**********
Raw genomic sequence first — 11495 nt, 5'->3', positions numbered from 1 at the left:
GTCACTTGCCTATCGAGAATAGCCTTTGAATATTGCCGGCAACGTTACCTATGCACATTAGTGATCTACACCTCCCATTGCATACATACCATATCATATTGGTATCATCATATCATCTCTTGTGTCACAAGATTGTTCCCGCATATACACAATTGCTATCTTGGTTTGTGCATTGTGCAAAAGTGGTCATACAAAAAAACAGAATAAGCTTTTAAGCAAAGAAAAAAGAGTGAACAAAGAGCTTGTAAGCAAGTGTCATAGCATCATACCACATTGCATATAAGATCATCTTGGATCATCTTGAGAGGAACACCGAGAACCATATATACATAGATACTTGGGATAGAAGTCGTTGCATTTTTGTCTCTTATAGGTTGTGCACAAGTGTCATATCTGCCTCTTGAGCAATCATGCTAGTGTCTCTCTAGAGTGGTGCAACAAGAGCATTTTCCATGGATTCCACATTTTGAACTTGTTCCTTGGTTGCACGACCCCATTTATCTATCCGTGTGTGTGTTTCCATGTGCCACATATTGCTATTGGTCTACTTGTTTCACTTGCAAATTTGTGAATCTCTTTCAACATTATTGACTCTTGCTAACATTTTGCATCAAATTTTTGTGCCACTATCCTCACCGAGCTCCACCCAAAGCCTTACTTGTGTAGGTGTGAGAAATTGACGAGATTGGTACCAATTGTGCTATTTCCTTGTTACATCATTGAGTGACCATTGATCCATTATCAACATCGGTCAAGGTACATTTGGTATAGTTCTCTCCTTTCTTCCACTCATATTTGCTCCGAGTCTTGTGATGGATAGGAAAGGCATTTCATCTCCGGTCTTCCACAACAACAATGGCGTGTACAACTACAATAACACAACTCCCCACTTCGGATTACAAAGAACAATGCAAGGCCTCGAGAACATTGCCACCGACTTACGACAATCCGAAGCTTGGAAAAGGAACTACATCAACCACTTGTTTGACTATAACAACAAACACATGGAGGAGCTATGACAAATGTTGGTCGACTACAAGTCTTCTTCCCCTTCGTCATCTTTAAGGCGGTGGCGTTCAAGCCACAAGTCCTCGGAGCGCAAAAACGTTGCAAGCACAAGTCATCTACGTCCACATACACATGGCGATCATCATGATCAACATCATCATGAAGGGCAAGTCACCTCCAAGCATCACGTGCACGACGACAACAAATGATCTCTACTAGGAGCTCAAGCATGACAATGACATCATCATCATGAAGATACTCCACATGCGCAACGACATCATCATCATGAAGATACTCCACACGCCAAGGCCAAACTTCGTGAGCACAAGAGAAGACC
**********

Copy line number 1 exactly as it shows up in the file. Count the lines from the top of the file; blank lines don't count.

Raw genomic sequence first — 11495 nt, 5'->3', positions numbered from 1 at the left: